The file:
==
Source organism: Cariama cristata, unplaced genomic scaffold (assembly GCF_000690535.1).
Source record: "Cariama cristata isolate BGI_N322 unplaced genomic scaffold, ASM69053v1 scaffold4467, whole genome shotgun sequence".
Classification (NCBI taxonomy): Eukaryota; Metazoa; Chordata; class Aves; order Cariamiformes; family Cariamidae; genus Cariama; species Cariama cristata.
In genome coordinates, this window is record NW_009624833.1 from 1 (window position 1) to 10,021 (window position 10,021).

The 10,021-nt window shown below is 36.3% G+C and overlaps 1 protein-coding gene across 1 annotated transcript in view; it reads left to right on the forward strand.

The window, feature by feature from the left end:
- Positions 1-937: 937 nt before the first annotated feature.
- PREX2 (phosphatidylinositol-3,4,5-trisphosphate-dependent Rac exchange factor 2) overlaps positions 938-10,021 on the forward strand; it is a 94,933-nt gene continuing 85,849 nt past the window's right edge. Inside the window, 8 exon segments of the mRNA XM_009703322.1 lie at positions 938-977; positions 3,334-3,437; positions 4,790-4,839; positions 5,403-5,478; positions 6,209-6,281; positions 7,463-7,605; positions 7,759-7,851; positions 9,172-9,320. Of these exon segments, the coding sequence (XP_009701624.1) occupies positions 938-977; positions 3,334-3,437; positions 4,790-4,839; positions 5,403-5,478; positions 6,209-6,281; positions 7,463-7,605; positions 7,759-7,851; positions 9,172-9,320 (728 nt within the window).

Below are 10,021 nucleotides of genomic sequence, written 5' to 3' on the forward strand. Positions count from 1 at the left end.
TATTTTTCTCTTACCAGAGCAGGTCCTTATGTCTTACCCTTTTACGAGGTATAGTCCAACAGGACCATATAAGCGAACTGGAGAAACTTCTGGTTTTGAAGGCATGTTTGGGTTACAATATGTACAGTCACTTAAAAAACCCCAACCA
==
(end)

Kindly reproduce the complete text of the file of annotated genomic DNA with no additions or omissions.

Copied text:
Source organism: Cariama cristata, unplaced genomic scaffold (assembly GCF_000690535.1).
Source record: "Cariama cristata isolate BGI_N322 unplaced genomic scaffold, ASM69053v1 scaffold4467, whole genome shotgun sequence".
Classification (NCBI taxonomy): Eukaryota; Metazoa; Chordata; class Aves; order Cariamiformes; family Cariamidae; genus Cariama; species Cariama cristata.
In genome coordinates, this window is record NW_009624833.1 from 1 (window position 1) to 10,021 (window position 10,021).

The 10,021-nt window shown below is 36.3% G+C and overlaps 1 protein-coding gene across 1 annotated transcript in view; it reads left to right on the forward strand.

The window, feature by feature from the left end:
- Positions 1-937: 937 nt before the first annotated feature.
- PREX2 (phosphatidylinositol-3,4,5-trisphosphate-dependent Rac exchange factor 2) overlaps positions 938-10,021 on the forward strand; it is a 94,933-nt gene continuing 85,849 nt past the window's right edge. Inside the window, 8 exon segments of the mRNA XM_009703322.1 lie at positions 938-977; positions 3,334-3,437; positions 4,790-4,839; positions 5,403-5,478; positions 6,209-6,281; positions 7,463-7,605; positions 7,759-7,851; positions 9,172-9,320. Of these exon segments, the coding sequence (XP_009701624.1) occupies positions 938-977; positions 3,334-3,437; positions 4,790-4,839; positions 5,403-5,478; positions 6,209-6,281; positions 7,463-7,605; positions 7,759-7,851; positions 9,172-9,320 (728 nt within the window).

Below are 10,021 nucleotides of genomic sequence, written 5' to 3' on the forward strand. Positions count from 1 at the left end.
TATTTTTCTCTTACCAGAGCAGGTCCTTATGTCTTACCCTTTTACGAGGTATAGTCCAACAGGACCATATAAGCGAACTGGAGAAACTTCTGGTTTTGAAGGCATGTTTGGGTTACAATATGTACAGTCACTTAAAAAACCCCAACCA